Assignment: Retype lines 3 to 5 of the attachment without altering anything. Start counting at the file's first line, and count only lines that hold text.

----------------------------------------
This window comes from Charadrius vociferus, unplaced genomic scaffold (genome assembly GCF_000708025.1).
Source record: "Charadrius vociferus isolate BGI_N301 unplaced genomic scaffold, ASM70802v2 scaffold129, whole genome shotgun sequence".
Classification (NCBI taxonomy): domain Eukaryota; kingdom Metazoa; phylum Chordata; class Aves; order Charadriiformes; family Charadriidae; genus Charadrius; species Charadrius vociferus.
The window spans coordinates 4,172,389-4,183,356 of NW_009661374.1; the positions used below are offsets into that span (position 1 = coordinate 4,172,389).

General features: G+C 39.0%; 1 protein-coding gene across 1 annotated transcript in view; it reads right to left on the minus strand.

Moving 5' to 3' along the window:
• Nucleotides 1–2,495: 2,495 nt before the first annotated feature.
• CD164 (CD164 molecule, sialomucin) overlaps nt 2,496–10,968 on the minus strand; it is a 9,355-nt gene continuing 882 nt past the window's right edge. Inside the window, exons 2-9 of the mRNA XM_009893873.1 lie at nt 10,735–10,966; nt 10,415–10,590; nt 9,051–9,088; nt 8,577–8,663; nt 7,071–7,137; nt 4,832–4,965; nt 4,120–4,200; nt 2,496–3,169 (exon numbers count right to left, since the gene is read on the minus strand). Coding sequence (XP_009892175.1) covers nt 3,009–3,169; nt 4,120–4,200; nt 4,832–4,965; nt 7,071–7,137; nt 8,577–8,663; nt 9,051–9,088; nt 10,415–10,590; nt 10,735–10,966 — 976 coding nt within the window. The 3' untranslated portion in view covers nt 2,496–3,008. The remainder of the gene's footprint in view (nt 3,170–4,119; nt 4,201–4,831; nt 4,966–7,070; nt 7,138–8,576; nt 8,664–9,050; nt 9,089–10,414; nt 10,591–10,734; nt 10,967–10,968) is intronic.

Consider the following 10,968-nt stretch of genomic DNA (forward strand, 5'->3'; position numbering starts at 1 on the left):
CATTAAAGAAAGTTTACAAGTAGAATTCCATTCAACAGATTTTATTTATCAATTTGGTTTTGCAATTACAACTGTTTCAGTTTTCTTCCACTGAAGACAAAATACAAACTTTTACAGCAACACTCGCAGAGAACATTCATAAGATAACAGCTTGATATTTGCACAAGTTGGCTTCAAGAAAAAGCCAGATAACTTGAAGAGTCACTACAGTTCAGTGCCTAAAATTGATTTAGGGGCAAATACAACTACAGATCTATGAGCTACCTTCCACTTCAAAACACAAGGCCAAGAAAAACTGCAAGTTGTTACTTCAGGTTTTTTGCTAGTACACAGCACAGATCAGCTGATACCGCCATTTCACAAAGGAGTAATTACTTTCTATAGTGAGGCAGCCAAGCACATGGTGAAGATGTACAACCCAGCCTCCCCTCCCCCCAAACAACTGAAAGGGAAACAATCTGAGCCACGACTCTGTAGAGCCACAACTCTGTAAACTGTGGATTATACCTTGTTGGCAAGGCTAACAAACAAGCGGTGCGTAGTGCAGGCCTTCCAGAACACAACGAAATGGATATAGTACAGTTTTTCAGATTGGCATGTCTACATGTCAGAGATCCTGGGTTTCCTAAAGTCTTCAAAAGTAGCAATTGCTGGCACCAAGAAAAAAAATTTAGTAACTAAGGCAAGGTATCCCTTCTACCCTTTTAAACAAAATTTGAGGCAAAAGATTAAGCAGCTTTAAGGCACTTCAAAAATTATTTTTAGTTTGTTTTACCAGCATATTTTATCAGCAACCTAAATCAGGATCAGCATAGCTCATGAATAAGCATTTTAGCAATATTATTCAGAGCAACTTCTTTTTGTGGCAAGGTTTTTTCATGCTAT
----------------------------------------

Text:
Classification (NCBI taxonomy): domain Eukaryota; kingdom Metazoa; phylum Chordata; class Aves; order Charadriiformes; family Charadriidae; genus Charadrius; species Charadrius vociferus.
The window spans coordinates 4,172,389-4,183,356 of NW_009661374.1; the positions used below are offsets into that span (position 1 = coordinate 4,172,389).

General features: G+C 39.0%; 1 protein-coding gene across 1 annotated transcript in view; it reads right to left on the minus strand.